5. SteamPlanet – Pablo Suarez (a.k.a. Arg0s)
Argentinean modder Pablo Suarez (known online as “Arg0s”) named his striking-looking steampunk PC case “SteamPlanet.” It created a stir on mod forums when it first appeared in 2012, and it’s a true work of art. Suarez didn’t actually repurpose any of the elements of this unique design. Instead, he hand-crafted them, with most of the shiny-looking cogs, pipes, gears and buttons made from plastic, wood and PVC – which must make this one of the lighter steampunk modifications on our list. The parts were then spray painted to capture a look that is unmistakably Victorian. Topped by chimneys that remind us of a vintage ocean liner, it’s a design through which craftsmanship has clearly risen to the top.
4. Steampunk Mac Mini – Dave Veloz
As this more compact design suggests, steampunk mods don’t all have to be hulking larger-than-life creations. Fashioned as a wedding gift for his wife, this refined steampunk model by Dave Veloz was crafted with a Mac Mini – the smallest and cheapest computer in Apple’s desktop range – as its basis. The striking lightweight design incorporates some fine innovation in terms of accessories: a granite base supports the monitor, while the matching steampunk keyboard makes skillful use of leather. A hard drive features a beautiful, old-fashioned version of the Apple logo, and even the cables got a steampunk makeover. The mod was showcased at Veloz’s wedding, where it displayed the happy couple’s engagement photographs.
3. Steampunk’d TJ11 – Fuganater
Refined and relatively simple looking on the outside, this awesome scratch-built mod’s real steampunk magic is conjured internally. Thanks to a neat window on the side of the case, we get to take a peek at the incredible design inside. Modder “Fuganater” transformed a Silverstone TJ11 PC case to create this gorgeous steampunk-inspired design in 2012. The brass and brown exterior makes for a distinguished look, but the real artfulness is in the way Fuganater’s steampunk innovation provides a practical solution to basic computer needs. Water-cooling is furnished by old vacuum tubes, with wires neatly hidden in favor of copper piping serving the same function. Meanwhile, a light gold-painted grill perfects the ventilation at the base of the tower. Looking at it, it’s no wonder U.K. technology website bit-tech chose the design as its November 2012 “Mod of the Month.”
2. Steampunk Frankenstein – Dana Mattocks
Dubbed the “Steampunk Frankenstein,” this mod’s name makes you picture a monster, and Dana Mattocks’ creation doesn’t disappoint. At a quite staggering height of nearly eight feet, the case is like a totem pole of steampunk. And considering the fact that Mattocks had such a large canvas to work with, his eye for detail is astounding. He used an old vent retrieved from a church to form an air conduit for the water-cooling set-up, settling on two loops. One cools the CPU and northbridge, while the other lowers the temperature of the GPU and southbridge. Antique gauges and glass indicator lights repurposed from an old naval vessel sit alongside brass gears inside an actual WWII radar port. With copper piping illuminated by green cold-cathode tubes and huge bolts incorporated into the design, it’s easy to spot the inspiration behind the name. Amazingly, this is more than just a cool-looking case; it’s embedded with tech, too. A functional gauge displays the machine’s temperature, and brass levers manipulate the case’s LED lighting. The build – whose specs include a 2.6GHz Intel Core 2 Duo E6600 CPU – was completed in 2009 after roughly a year of work. One word: awesome.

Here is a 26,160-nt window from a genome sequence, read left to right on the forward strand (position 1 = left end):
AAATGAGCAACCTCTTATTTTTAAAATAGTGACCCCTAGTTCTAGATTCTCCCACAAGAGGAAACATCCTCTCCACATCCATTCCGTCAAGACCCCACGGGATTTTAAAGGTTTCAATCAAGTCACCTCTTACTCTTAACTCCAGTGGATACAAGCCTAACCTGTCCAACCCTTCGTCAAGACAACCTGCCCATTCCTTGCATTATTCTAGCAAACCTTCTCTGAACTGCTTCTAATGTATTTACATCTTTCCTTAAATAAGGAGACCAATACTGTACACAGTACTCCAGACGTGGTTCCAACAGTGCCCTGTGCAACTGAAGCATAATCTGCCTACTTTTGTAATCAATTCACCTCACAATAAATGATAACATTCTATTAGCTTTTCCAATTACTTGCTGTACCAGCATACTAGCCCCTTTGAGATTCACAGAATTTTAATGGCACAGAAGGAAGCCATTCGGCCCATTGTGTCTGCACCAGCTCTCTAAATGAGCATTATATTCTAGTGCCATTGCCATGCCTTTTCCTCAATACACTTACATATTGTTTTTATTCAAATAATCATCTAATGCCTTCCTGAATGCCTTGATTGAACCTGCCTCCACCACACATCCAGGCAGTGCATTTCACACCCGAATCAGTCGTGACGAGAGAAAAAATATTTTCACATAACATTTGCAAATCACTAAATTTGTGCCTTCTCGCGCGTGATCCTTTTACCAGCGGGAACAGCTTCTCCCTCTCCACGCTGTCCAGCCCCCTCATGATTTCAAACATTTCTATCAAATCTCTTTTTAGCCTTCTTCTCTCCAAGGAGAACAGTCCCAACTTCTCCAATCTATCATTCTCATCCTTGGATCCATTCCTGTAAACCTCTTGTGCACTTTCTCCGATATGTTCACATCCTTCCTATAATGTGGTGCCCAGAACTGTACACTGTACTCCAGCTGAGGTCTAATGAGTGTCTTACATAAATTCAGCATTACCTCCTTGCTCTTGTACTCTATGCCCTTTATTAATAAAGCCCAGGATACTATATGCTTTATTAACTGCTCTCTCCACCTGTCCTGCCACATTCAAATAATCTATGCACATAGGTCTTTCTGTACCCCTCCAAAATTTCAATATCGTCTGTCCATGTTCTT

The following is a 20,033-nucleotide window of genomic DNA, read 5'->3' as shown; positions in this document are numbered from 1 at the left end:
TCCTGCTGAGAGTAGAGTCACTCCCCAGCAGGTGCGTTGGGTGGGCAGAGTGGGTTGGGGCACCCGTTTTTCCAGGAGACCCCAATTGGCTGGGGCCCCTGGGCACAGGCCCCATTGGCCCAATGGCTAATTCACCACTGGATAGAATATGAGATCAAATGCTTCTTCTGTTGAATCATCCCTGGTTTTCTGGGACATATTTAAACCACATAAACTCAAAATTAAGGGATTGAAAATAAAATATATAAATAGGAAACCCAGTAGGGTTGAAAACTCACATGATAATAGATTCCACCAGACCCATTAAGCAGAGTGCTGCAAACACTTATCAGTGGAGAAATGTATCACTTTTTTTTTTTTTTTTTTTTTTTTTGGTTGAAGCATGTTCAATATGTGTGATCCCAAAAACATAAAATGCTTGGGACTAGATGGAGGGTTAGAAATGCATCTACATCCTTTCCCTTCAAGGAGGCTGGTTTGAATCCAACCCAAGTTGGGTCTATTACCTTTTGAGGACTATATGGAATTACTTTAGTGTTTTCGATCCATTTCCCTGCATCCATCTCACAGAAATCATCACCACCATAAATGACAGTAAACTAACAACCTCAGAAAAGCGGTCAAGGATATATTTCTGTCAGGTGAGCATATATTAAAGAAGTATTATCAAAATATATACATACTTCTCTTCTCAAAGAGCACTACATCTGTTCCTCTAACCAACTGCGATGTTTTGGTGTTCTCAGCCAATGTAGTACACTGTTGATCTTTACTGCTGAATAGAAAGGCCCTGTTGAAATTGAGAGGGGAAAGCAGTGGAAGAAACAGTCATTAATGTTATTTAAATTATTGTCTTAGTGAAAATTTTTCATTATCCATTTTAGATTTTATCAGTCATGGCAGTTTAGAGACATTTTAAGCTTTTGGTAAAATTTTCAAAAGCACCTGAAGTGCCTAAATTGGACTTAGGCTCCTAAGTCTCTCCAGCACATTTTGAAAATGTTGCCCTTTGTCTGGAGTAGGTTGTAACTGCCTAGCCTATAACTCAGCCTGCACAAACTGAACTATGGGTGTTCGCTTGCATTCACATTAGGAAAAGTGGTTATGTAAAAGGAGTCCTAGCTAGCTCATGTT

1. Steampunk Command Desk – Bruce Rosenbaum
Located in a 1901 Sharon, Massachusetts home entirely designed around a steampunk aesthetic, this isn’t just a simple computer modification; it’s a complete takeover. Its designer, Bruce Rosenbaum, has said that his top floor office makes him feel like Captain Nemo in the Nautilus, the iconic submarine featured in Jules Verne’s classic 1870 novel Twenty Thousand Leagues Under the Sea, and indeed the book was apparently the inspiration behind the home office. Rosenbaum’s incredible three-monitor computer creation took him and his team six months to build. But what’s even more amazing is that all the elements employed in the design, apart from the computer and the tech add-ons, are authentic Victorian antiques. Modern touches are skillfully incorporated, with an iPhone dock and a scanner neatly concealed by a leather-coated panel. Elsewhere, the vintage camera houses a webcam, while the horn speakers have been fitted with modern sound technology. And the inverted pipes behind the station – which was once an organ – remind us of something out of The Phantom of the Opera.